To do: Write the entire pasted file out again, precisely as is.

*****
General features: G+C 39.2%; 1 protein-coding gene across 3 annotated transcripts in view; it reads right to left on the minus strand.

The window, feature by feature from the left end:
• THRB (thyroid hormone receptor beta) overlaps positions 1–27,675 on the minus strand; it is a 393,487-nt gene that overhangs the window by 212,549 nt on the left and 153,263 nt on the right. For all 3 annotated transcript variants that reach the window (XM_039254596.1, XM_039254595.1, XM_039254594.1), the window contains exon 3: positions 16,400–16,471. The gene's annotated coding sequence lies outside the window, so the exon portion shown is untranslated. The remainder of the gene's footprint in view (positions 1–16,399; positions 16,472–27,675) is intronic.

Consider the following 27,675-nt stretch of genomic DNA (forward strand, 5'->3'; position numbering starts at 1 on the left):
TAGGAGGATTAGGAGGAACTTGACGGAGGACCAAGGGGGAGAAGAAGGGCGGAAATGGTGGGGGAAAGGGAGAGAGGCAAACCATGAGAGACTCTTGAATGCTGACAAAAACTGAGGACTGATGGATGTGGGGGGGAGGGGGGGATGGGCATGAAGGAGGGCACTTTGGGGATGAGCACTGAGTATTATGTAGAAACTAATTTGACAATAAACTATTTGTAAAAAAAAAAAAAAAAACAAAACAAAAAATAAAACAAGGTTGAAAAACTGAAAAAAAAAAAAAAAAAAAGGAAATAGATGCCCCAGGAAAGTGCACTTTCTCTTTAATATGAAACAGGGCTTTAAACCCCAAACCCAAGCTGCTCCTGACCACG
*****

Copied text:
General features: G+C 39.2%; 1 protein-coding gene across 3 annotated transcripts in view; it reads right to left on the minus strand.

The window, feature by feature from the left end:
• THRB (thyroid hormone receptor beta) overlaps positions 1–27,675 on the minus strand; it is a 393,487-nt gene that overhangs the window by 212,549 nt on the left and 153,263 nt on the right. For all 3 annotated transcript variants that reach the window (XM_039254596.1, XM_039254595.1, XM_039254594.1), the window contains exon 3: positions 16,400–16,471. The gene's annotated coding sequence lies outside the window, so the exon portion shown is untranslated. The remainder of the gene's footprint in view (positions 1–16,399; positions 16,472–27,675) is intronic.

Consider the following 27,675-nt stretch of genomic DNA (forward strand, 5'->3'; position numbering starts at 1 on the left):
TAGGAGGATTAGGAGGAACTTGACGGAGGACCAAGGGGGAGAAGAAGGGCGGAAATGGTGGGGGAAAGGGAGAGAGGCAAACCATGAGAGACTCTTGAATGCTGACAAAAACTGAGGACTGATGGATGTGGGGGGGAGGGGGGGATGGGCATGAAGGAGGGCACTTTGGGGATGAGCACTGAGTATTATGTAGAAACTAATTTGACAATAAACTATTTGTAAAAAAAAAAAAAAAAACAAAACAAAAAATAAAACAAGGTTGAAAAACTGAAAAAAAAAAAAAAAAAAAGGAAATAGATGCCCCAGGAAAGTGCACTTTCTCTTTAATATGAAACAGGGCTTTAAACCCCAAACCCAAGCTGCTCCTGACCACG